Jackson is in line to be a top prospect in the 2017 or 2018 class with a game that reminds me of Asante Samuel. He might not be the right fit for every system, but a team employing a zone scheme that allows cornerbacks to "clue" the quarterback could value him as a game changer on the island. -- Bucky Brooks
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Scouting buzz builds for TE prospect: The tight end position in college football is loaded with impact playmakers at the "Y" (traditional tight end) and "H" (movement tight end), but scouts are saying South Alabama's Gerald Everett could be the best of the bunch. Now, that's quite a statement with the likes of O.J. Howard, Jake Butt, Bucky Hodges, Evan Engram, Jordan Leggett and Jeremy Sprinkle dotting the list as big-bodied pass-catchers with big-time potential.
"(Everett is) pretty good," said an NFC scout. "He's still a bit of a developmental player, but he's long and athletic with good ball skills. ... He could end up being the best of the bunch when we look back at this draft in a couple of years."
Measuring 6-foot-4, 240 pounds with NBA-player-like quickness and movement skills, Everett is the kind of mismatch playmaker that's become coveted in the league. He's capable of working linebackers and safeties from the slot or on the flank as an oversized receiver. Although he offers little resistance as an in-line blocker, he can split the seam on vertical routes and deliver explosive plays on "catch-and-run" concepts. When I look around the NFL for a possible comparison, I believe TE Jordan Reed is the best fit. As a big-bodied slot receiver, Reed has given opponents fits and I could see Everett thriving in a similar role in time. With a week to showcase his skills at the Reese's Senior Bowl in January, don't be surprised if the South Alabama standout becomes a hot name near the end of the pre-draft process. -- Bucky Brooks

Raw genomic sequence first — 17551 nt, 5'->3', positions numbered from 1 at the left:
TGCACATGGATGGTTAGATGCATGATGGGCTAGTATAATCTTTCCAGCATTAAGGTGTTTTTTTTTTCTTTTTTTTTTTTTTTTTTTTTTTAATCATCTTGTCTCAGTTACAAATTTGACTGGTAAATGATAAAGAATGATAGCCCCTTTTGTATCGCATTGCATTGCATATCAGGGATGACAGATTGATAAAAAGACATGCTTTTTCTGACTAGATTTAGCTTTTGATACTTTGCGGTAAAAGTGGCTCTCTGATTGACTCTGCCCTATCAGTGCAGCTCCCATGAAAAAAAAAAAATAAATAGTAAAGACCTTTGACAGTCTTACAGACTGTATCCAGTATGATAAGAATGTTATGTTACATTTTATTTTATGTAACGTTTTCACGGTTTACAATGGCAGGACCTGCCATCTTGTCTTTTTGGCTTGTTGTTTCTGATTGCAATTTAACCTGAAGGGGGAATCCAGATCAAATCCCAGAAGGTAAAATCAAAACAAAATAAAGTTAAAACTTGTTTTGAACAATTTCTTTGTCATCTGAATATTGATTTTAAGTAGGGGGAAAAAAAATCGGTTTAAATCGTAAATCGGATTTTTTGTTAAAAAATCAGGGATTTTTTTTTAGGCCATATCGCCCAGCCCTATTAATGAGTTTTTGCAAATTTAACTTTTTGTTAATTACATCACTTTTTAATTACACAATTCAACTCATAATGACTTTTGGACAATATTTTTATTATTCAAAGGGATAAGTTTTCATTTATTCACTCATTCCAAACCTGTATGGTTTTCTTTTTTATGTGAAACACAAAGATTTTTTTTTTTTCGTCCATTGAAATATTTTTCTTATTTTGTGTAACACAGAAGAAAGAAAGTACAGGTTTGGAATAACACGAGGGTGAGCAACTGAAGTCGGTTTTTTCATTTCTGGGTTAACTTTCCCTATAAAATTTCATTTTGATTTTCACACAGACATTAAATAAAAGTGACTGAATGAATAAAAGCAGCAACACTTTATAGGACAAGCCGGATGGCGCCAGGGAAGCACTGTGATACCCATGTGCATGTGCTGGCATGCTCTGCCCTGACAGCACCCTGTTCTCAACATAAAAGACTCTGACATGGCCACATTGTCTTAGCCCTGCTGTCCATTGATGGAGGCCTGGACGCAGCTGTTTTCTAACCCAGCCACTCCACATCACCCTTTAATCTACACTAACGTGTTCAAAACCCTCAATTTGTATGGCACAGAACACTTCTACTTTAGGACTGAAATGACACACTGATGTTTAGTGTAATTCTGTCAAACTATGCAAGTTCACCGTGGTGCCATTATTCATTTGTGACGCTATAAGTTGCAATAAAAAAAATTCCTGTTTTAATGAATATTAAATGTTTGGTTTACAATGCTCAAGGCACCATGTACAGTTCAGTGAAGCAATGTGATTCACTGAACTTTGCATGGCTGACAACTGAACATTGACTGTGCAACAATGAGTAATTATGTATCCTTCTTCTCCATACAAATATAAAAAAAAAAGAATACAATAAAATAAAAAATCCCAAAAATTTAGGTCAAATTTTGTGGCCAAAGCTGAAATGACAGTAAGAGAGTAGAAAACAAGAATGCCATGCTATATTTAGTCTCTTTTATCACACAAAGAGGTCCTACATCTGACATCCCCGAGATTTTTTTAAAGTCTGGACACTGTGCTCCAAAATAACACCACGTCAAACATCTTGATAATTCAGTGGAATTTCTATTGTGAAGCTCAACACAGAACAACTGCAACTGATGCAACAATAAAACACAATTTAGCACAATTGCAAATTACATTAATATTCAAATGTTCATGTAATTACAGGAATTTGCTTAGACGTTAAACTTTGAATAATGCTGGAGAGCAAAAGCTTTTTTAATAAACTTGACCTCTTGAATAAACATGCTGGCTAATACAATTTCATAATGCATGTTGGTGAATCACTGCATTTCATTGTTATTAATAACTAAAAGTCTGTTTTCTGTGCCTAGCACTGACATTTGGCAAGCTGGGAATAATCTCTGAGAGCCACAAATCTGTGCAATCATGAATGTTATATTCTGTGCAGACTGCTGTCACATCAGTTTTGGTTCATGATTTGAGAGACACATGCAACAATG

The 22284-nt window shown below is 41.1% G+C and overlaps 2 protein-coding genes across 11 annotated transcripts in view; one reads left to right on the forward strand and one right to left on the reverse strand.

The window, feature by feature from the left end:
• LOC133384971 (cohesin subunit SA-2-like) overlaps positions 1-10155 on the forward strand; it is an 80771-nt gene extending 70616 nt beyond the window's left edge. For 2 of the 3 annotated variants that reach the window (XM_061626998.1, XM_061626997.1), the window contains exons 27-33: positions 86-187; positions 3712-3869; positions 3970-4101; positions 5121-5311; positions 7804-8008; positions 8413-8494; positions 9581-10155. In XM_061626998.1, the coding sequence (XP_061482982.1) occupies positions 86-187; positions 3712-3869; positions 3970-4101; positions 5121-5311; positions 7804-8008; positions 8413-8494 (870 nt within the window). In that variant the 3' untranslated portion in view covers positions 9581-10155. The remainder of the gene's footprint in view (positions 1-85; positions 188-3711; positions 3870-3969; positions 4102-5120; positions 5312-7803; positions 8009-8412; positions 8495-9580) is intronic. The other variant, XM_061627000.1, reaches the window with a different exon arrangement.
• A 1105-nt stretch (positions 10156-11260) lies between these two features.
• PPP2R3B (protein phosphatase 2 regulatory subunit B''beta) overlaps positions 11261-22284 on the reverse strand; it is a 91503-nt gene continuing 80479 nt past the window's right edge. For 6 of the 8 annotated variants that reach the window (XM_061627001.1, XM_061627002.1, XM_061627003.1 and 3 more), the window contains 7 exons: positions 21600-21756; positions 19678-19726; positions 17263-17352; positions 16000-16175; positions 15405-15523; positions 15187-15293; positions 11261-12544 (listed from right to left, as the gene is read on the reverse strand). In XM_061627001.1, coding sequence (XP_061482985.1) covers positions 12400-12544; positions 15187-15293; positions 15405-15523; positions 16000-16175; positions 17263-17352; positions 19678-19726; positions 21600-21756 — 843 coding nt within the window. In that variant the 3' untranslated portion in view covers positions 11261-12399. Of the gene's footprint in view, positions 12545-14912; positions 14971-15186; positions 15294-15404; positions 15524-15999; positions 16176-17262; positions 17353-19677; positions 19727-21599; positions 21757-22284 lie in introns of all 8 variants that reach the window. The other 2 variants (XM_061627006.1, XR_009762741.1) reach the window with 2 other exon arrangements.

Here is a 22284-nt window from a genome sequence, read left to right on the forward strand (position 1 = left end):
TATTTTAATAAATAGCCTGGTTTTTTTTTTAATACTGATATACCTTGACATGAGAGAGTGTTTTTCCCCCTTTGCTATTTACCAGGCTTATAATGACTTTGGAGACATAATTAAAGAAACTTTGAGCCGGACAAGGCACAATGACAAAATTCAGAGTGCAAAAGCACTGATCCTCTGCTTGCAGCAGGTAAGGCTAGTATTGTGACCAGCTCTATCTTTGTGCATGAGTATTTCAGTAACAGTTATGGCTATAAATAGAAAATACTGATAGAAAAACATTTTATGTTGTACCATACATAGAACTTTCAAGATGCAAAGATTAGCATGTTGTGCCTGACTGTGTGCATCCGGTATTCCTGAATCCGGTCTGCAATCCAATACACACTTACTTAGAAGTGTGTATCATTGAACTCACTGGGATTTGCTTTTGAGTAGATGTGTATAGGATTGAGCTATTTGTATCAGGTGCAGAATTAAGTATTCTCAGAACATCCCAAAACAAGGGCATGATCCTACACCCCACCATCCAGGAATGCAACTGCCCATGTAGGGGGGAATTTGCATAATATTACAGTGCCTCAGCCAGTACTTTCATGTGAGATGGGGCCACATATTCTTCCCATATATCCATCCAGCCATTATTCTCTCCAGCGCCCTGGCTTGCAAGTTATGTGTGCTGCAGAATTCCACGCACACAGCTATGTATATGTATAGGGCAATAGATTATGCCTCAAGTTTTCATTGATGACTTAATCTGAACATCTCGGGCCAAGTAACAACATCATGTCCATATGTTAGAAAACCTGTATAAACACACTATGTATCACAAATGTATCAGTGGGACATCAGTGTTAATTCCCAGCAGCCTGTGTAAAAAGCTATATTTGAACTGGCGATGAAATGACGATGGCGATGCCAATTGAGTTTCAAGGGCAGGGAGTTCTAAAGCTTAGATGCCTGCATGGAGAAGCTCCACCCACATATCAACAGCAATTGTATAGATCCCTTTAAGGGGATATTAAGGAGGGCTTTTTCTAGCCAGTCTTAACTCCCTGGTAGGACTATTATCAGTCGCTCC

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Two must-see matchups for scouts on Saturday
Notre Dame QB DeShone Kizer vs. Virginia Tech defensive coordinator Bud Foster: Kizer has had an up and down junior campaign. I was at the Notre Dame opener against Texas and came away thoroughly impressed with his performance. However, there have been a few less-than-stellar performances this season. This week will present a stiff test for Kizer and the Notre Dame offense. Virginia Tech's Foster is one of the best defensive coordinators in college football. He loves to bring pressure. Foster will challenge Kizer to make quick decisions and deliver accurate throws. It will be interesting to see if Kizer elects to return to Notre Dame next season or applies for early entry into the 2017 NFL Draft. He is coming off three consecutive solid performances (8 touchdowns, 1 interception) and he has a chance to finish strong against two highly ranked opponents (Notre Dame plays at USC next week). -- Daniel Jeremiah
Florida CBs Teez Tabor and Quincy Wilson vs. LSU WRs Travin Dural and Malachi Dupre: There is nothing scouts love more than to see a top CB prospect take on a top WR prospect in a marquee matchup with conference-title implications. These battles mirror NFL games and they allow evaluators to see how players react to high-pressure situations. That's why all eyes will be on Florida's Tabor and Wilson to see how they handle LSU's Dupre and Dural on the perimeter on Saturday.
The Gators' dynamic duo is widely considered the best cornerback tandem in the college football with each player possessing the length and athleticism scouts covet in CB1s (Tabor is listed at 6-foot, 201 pounds; Wilson measures in at 6-1, 213). Most importantly, they are feisty competitors capable of snuffing out receivers with their aggressive tactics at the line. Against LSU's collection of receivers, the Gators will face a pair of long, rangy pass catchers with the length, athleticism and ball skills to dominate on the outside. Dupree (6-4, 195) and Dural (6-2, 207) haven't put up impressive stats, but they have flashed enough playmaking ability to pique the interest of scouts around the league. With a five-star matchup on the horizon, scouts are anxious to see which guys show out in Death Valley. -- Bucky Brooks